Each year more than 150,000 people in the United States are diagnosed with colorectal cancer, with 1 in 3 succumbing to the disease.
Catholic Health Gastroenterologist Christine Yu, MD, said those figures would decrease significantly if more people had a colorectal screening.
“Getting a colonoscopy is the most important thing people can do to avoid colorectal cancer,” Dr. Yu said. “Currently, only about 65% of those who should be screened based on their age, family history or other factors do so.”
American Cancer Society guidelines recommend that average-risk adults aged 45 years and older undergo a screening and continue to do so regularly until the age of 75. For people ages 76 through 85, the decision to be screened should be specific to the patient’s overall health.
Those at higher risk due to factors that include previous diagnosis of inflammatory bowel disease, family history of cancer or polyps, personal history of cancer or polyps, confirmed or suspected hereditary colorectal cancer syndrome, or personal history of getting radiation to the abdomen or pelvic area should be screened before the age of 45.
Encouraging a greater number of those eligible for colon screenings to do so continues to be a major point of emphasis for physicians. Dr. Yu said people avoid getting tested either because they think they are in good health, they’re unaware of risk factors or have a negative impression of the pre-test preparation needed to ensure a proper screening.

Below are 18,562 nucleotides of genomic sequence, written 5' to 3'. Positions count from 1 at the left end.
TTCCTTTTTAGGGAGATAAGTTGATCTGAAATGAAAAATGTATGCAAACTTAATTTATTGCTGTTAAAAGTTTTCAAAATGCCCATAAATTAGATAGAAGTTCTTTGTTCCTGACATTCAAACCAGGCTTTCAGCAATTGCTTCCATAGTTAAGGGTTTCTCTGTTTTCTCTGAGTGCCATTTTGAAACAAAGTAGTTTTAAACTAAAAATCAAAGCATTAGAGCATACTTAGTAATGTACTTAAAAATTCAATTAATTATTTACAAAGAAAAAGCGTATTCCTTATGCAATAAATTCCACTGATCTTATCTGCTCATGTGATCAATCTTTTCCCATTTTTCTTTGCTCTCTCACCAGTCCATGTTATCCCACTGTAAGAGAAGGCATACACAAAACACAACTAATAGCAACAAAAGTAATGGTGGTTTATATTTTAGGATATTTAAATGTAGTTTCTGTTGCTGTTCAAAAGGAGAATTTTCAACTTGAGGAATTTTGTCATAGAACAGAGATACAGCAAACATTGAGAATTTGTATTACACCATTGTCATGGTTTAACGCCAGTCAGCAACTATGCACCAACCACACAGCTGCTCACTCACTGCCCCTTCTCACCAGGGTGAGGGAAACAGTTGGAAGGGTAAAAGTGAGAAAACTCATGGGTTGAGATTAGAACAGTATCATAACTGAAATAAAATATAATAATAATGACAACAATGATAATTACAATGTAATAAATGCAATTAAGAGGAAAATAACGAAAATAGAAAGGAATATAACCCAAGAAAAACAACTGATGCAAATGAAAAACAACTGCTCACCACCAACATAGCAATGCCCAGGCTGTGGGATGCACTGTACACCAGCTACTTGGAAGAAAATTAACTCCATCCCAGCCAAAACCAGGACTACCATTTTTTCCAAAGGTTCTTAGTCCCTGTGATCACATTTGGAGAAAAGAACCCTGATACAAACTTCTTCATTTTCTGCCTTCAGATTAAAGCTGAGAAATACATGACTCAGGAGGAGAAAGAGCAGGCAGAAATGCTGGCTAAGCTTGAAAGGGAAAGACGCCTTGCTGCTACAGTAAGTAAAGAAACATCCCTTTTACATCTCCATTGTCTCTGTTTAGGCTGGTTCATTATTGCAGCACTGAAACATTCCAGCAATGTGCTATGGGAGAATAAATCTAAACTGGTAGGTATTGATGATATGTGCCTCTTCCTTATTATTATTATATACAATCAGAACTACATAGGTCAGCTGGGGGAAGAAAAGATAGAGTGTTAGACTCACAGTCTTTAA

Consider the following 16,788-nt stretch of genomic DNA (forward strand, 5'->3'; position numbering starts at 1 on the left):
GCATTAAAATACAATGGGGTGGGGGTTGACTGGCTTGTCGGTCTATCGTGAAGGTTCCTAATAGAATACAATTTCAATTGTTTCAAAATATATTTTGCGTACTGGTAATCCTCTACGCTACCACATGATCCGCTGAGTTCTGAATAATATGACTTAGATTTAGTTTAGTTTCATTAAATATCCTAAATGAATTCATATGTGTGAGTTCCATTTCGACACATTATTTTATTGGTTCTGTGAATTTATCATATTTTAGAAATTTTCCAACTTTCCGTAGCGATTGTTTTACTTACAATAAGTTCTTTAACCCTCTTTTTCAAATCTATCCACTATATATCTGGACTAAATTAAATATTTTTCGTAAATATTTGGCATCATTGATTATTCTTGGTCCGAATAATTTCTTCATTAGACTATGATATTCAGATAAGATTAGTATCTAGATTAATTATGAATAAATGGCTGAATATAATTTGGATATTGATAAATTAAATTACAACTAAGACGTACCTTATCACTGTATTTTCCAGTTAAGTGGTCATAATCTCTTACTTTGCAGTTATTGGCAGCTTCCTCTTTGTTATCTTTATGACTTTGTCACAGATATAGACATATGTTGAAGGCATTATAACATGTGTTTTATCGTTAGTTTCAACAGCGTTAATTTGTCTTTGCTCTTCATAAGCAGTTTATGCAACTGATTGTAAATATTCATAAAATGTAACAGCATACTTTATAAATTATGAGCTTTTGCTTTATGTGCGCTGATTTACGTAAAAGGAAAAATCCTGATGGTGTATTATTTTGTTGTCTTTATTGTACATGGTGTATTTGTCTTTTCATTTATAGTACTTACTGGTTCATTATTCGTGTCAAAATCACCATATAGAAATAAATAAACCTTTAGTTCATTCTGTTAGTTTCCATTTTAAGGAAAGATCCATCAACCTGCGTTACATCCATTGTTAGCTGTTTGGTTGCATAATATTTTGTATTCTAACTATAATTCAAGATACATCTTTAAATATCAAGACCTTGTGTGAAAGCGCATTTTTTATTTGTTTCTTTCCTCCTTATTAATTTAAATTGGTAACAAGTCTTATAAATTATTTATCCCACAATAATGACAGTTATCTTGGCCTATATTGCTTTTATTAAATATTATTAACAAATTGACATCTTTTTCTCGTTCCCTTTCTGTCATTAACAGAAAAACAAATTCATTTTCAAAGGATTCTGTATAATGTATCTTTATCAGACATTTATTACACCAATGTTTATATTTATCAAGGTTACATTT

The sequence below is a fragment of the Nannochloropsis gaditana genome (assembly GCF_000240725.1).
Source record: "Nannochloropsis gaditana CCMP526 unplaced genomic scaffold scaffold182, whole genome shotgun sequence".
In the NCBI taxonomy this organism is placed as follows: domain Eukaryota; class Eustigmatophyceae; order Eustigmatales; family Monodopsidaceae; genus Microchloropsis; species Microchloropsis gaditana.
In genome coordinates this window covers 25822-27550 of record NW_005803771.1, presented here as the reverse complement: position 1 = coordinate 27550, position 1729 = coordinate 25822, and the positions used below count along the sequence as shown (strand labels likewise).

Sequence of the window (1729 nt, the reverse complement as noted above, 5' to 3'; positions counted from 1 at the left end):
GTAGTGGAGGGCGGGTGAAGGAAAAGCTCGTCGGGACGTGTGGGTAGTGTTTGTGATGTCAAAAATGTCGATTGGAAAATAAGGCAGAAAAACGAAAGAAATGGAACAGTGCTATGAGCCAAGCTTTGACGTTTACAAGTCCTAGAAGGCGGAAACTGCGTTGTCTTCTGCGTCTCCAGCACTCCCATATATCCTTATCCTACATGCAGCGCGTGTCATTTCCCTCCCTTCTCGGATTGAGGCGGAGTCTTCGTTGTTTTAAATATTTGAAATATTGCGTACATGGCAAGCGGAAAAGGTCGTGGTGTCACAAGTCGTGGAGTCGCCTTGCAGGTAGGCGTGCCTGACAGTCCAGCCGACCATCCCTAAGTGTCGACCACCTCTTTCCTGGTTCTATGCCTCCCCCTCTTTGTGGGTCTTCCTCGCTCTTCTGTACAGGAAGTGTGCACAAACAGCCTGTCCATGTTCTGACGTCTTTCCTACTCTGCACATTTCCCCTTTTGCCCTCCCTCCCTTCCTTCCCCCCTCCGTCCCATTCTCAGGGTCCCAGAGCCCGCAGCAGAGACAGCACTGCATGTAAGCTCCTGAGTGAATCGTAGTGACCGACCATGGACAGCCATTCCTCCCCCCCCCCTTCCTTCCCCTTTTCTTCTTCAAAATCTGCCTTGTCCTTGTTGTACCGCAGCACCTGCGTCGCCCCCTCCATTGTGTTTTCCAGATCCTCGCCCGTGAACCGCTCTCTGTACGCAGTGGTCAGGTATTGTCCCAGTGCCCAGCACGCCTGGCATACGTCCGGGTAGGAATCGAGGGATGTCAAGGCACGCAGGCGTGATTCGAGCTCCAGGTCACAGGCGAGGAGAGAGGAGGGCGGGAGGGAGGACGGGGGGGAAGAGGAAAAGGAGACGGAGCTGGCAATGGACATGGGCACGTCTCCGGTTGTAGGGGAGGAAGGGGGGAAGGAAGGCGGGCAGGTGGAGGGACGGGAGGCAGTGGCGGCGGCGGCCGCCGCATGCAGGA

“While some may see the prep as inconvenient, it is important to understand that having a screening and identifying and removing polyps in the colon allows us to catch a possible issue early and prevent a bigger health problem in the future,” she said.
While the thought of a colonoscopy may be unpleasant, it is the gold standard for colon cancer screening because if a polyp is found it can be removed on the spot. Dr. Yu noted that there are several less invasive screening options available that can used based on an individual’s risk level. These include tests that examine the stool for signs of cancer or polyps, but may need to be done more often. An individual receiving a positive result from a stool-based test will need to follow up with his or her doctor for a colonoscopy.
“With the many screening options now available, it’s important for people to speak with their doctor and choose the solution that works best for them,” Dr. Yu explained. “Our goal is to help people lead longer lives and getting screened is the best tool we have to do that.”
Get more information on colorectal cancer treatment services offered by Catholic Health or call (844) 86-CANCER (844-862-2623).
To find a Catholic Health physician near you, please call (866) MY-LI-DOC (866-695-4362).